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    (Original post by davidr123)
    Sorry if that all came across as too attacking - but the reality is grad schemes are really for selecting candidates who meet the firms "core competencies" to put on training schemes to do the mundane leg-work - the degree itself is utterly meaningless and not needed.

    Grad recruitment is a competition - but the actual degree isn't what employers are interested in.

    All firms look for the following to be evidenced then pick the students they thought were best "fit":

    1. Ability to pass professional exams
    2. Workplace experience
    3. Social and client-facing skills
    4. Commercial awareness
    5. Discipline in the face of boring work

    That is about it. Back in the...hmmmn...80's you could not do professional qualifications like ACA without a university degree - but its all changed.

    Now having self studied and passed the ACA/ACCA you will clearly evidence 1,4 + 5 and put yourself £10000 better off for a firm if they pick you over any other grad - there is also teh guarantee you will not fail and have to be let go or need any time off.

    If you do AAT in a small firm you'l have clearly evidenced all points 1-5 and can transition into a bigger firm to complete the ACA.

    This is what you need to think about when selecting the degree - just doing maths, maths and more maths is completely pointless.

    If you look at PWC grad scheme - there are roughly 1000 places - 300 go to placement year students who did a year at PWC whislt doign a degree, 300 will go to those studying degrees with exemptions from teh professional qualifications, leaving 400 posts for the other 16,000 applicants - graduates + career switchers....

    How do you stand out?
    Everyone has good a-levels, everyone has a 2:1

    My sister went to Imperial - maths, 2:1 - got nowhere with any firm and now teaches. My friend was a straight A student and went to LSE - wanted to do law and got nowhere.

    The point is getting commercial awareness and client-facing skills on the CV counts for more than any academic qualification.

    THey do not select candidates as
    maths>engineering>languages or
    oxbridge>russell group>others

    The CEO of PWC went to a polytechnic and did English.

    How do you differentiate yourself from other students? Hwo can you add value to the firm ahead of everyone else?

    IF you honestly think you are being head hunted for your superior intelligence for doing a "hard" maths degree you are completely deluded - they are looking for people to do the leg work and represent the firm in client facing roles - they'd rather take on a rugby captain (proves team leadership and well liked socially) who got dodgy a-levels but spent a year working for his dad's marketing agency doing client pitches (commercial awareness, can represent the firm)....
    It's not a big race to be ACA-qualified by 21! Most people who are 17/18 now will be working until they're 68 (if not 70)...may as well spend 3 years learning a subject you're really passionate about with tutors and other students, rather than sitting in a room on your own cramming for the ACA!

    You said yourself that PwC's CEO studied English - would you have advised him to skip studying a subject he likes but isn't really related to accountancy just to get 3 years ahead of other people?
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    (Original post by davidr123)
    Sorry if that all came across as too attacking - but the reality is grad schemes are really for selecting candidates who meet the firms "core competencies" to put on training schemes to do the mundane leg-work - the degree itself is utterly meaningless and not needed.

    Grad recruitment is a competition - but the actual degree isn't what employers are interested in.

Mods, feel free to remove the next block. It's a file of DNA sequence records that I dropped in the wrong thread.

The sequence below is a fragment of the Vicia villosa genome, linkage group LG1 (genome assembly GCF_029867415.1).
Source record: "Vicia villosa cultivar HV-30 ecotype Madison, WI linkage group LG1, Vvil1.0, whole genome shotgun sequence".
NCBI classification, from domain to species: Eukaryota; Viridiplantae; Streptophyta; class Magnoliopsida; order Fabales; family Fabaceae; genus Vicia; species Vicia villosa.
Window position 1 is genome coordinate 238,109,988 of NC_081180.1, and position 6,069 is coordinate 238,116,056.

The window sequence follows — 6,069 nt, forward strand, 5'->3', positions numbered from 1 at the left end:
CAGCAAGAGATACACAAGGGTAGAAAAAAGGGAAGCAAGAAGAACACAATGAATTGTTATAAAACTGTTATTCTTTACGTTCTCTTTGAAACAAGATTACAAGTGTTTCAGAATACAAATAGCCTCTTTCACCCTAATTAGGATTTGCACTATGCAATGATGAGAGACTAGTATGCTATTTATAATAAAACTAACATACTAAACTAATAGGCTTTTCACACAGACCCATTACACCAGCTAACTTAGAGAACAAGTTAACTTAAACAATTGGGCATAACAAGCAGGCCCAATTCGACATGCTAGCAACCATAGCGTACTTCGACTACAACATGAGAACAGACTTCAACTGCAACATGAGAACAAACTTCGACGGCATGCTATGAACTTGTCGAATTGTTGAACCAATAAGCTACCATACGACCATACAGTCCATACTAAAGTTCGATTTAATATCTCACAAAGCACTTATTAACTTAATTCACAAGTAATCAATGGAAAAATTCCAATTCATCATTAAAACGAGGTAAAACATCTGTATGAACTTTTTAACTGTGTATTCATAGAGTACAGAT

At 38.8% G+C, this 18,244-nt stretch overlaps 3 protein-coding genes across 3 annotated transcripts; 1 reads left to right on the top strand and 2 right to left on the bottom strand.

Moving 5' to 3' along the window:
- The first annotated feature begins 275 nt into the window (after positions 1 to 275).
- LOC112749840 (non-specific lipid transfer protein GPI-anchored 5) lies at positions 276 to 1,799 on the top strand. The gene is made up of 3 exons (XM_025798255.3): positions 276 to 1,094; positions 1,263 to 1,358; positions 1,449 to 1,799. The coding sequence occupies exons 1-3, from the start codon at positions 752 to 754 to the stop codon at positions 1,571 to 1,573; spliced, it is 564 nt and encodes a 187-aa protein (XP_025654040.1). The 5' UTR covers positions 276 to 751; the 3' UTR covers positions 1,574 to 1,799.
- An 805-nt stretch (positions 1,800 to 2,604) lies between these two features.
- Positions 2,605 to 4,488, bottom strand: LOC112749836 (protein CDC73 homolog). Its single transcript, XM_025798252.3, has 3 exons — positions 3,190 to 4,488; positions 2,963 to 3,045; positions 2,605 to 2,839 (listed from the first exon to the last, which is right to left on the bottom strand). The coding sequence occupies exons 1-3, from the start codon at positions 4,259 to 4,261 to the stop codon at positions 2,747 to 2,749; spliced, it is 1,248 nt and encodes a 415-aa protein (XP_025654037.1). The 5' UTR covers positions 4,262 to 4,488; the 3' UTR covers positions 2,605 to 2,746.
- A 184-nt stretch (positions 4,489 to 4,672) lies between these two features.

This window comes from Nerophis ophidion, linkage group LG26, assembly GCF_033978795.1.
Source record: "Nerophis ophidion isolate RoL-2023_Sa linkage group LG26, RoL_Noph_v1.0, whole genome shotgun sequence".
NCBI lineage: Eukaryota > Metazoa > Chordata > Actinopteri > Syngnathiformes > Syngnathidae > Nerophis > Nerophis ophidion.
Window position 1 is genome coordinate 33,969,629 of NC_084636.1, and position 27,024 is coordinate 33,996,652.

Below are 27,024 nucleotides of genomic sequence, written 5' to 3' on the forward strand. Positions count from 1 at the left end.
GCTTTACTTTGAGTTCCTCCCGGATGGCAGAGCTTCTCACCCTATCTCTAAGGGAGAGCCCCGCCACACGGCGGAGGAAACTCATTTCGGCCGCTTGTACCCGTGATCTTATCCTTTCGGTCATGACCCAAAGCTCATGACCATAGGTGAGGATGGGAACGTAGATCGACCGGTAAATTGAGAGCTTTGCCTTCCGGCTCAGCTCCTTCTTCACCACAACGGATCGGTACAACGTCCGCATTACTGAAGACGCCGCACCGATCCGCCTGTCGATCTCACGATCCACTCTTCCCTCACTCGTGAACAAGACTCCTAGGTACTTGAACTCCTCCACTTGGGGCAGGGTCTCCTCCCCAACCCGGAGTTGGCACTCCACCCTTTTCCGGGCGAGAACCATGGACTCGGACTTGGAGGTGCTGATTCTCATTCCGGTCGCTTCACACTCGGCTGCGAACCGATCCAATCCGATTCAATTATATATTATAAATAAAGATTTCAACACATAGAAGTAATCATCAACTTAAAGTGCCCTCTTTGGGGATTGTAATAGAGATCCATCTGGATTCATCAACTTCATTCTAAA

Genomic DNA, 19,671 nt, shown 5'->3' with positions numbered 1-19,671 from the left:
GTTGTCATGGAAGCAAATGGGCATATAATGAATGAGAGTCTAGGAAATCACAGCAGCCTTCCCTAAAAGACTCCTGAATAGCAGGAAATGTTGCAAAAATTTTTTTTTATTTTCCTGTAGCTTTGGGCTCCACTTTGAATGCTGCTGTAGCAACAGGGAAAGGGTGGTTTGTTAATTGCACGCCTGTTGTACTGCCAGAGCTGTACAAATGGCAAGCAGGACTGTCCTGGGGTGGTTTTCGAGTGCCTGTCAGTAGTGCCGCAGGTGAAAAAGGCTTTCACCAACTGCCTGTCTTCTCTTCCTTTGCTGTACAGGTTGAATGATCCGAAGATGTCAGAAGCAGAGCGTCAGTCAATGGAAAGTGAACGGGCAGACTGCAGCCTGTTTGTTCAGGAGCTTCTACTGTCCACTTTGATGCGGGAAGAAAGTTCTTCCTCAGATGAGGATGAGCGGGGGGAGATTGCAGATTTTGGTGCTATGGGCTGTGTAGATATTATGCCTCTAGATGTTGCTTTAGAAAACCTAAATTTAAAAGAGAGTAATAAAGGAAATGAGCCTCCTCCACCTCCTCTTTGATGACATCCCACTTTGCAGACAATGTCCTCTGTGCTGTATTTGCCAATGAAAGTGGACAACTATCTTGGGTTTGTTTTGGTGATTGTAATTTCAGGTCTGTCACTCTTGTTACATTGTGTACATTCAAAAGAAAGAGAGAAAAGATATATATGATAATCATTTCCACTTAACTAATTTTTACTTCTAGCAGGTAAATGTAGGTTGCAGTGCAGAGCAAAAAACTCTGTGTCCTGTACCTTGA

All firms look for the following to be evidenced then pick the students they thought were best "fit":

    1. Ability to pass professional exams
    2. Workplace experience
    3. Social and client-facing skills
    4. Commercial awareness
    5. Discipline in the face of boring work

    That is about it. Back in the...hmmmn...80's you could not do professional qualifications like ACA without a university degree - but its all changed.

    Now having self studied and passed the ACA/ACCA you will clearly evidence 1,4 + 5 and put yourself £10000 better off for a firm if they pick you over any other grad - there is also teh guarantee you will not fail and have to be let go or need any time off.

    If you do AAT in a small firm you'l have clearly evidenced all points 1-5 and can transition into a bigger firm to complete the ACA.

    This is what you need to think about when selecting the degree - just doing maths, maths and more maths is completely pointless.

    If you look at PWC grad scheme - there are roughly 1000 places - 300 go to placement year students who did a year at PWC whislt doign a degree, 300 will go to those studying degrees with exemptions from teh professional qualifications, leaving 400 posts for the other 16,000 applicants - graduates + career switchers....

    How do you stand out?
    Everyone has good a-levels, everyone has a 2:1

    My sister went to Imperial - maths, 2:1 - got nowhere with any firm and now teaches. My friend was a straight A student and went to LSE - wanted to do law and got nowhere.

    The point is getting commercial awareness and client-facing skills on the CV counts for more than any academic qualification.

    THey do not select candidates as
    maths>engineering>languages or
    oxbridge>russell group>others

    The CEO of PWC went to a polytechnic and did English.

    How do you differentiate yourself from other students? Hwo can you add value to the firm ahead of everyone else?

    IF you honestly think you are being head hunted for your superior intelligence for doing a "hard" maths degree you are completely deluded - they are looking for people to do the leg work and represent the firm in client facing roles - they'd rather take on a rugby captain (proves team leadership and well liked socially) who got dodgy a-levels but spent a year working for his dad's marketing agency doing client pitches (commercial awareness, can represent the firm)....


    I just got offered a job with a global consultancy after passing the SHL psychometrics and all other competency assessments including interview.